Thumbnail
Celebrating the Life of Edwin Alderson
The Murphy Arts District (MAD) lost one of its founders last week, Edwin Alderson. Edwin was arguably the greatest advocate for the City of El Dorado and certainly the thought-leader for the new arts district. He passed away October 5th, 2017, just four days after MAD's grand opening. Read More
Edwin Alderson
SXSW festival attendees in Austin, Texas. Image via Getty
America's Small Cities Are Betting Their Second Act on Festivals, Jezebel
“People were commenting, is that the real Migos that’s gonna be there or is that the Arkansas version of Migos?” laughs Terry Stewart, former Rock and Roll Hall of Fame CEO, who is now one of the people getting Migos to play a show in El Dorado, Arkansas. Read More
Brad Paisley, left, and Smokey Robinson will perform during a celebration of the new Murphy Arts District in El Dorado, Ark. (John Shearer/Getty Images; Jonathan Leibson/Getty Images)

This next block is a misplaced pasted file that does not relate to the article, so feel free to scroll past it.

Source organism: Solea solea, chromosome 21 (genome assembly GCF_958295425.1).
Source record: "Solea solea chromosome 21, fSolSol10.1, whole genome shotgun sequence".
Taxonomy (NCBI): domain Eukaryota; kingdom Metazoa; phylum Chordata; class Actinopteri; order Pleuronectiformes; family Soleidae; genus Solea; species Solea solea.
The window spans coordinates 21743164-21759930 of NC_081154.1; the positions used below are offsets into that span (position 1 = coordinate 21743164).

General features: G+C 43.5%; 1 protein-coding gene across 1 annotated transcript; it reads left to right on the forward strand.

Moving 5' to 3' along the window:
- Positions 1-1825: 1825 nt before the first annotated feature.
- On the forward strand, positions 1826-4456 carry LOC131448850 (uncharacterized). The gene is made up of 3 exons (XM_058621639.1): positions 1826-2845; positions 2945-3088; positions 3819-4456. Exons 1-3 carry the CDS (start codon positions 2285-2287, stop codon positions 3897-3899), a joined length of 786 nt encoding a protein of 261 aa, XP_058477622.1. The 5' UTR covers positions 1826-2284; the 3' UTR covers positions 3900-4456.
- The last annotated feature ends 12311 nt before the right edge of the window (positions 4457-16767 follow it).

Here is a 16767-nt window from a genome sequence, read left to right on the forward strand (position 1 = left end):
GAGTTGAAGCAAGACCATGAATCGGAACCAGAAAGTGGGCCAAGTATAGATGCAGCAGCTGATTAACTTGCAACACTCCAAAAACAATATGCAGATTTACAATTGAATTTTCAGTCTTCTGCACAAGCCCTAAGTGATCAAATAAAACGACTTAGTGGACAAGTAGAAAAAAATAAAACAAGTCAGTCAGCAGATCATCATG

In a small Arkansas town, Brad Paisley and Smokey Robinson will open new arts district, LA Times
El Dorado, a historic oil boom town in southern Arkansas, will celebrate the grand opening of its new arts district by pulling out all the stops with performances by Brad Paisley, Ludacris and ZZ Top. Read More
Rialto
Going MAD in El Dorado: arts district breathes new life into former Arkansas oil boomtown, Lonely Planet
With the opening of a stunning new arts district, the tiny town of El Dorado, Arkansas is hoping for gold-rush tourism levels. A former oil boomtown, El Dorado is currently not high on the travel radar. But once MAD — the Murphy Arts District — opens on 27 September, leaders are hoping that the city will become a destination on a par with Marfa, Texas or Woodstock, New York. Read More
A family shops at a grocery store in El Dorado, AR in 1955
This Small Southern Town Is Spending $100 Million to Keep People from Leaving, Womansday.com
How far would your town go to ensure its prosperity? El Dorado, Arkansas,120 miles south of Little Rock, was once the state's wealthiest town. An oil boom in the 1920s brought a steady surge of people and economic growth for the first half of the 20th century, but by 2010, its population had dropped by several thousand, hovering at under 19,000—where it remains today. Read More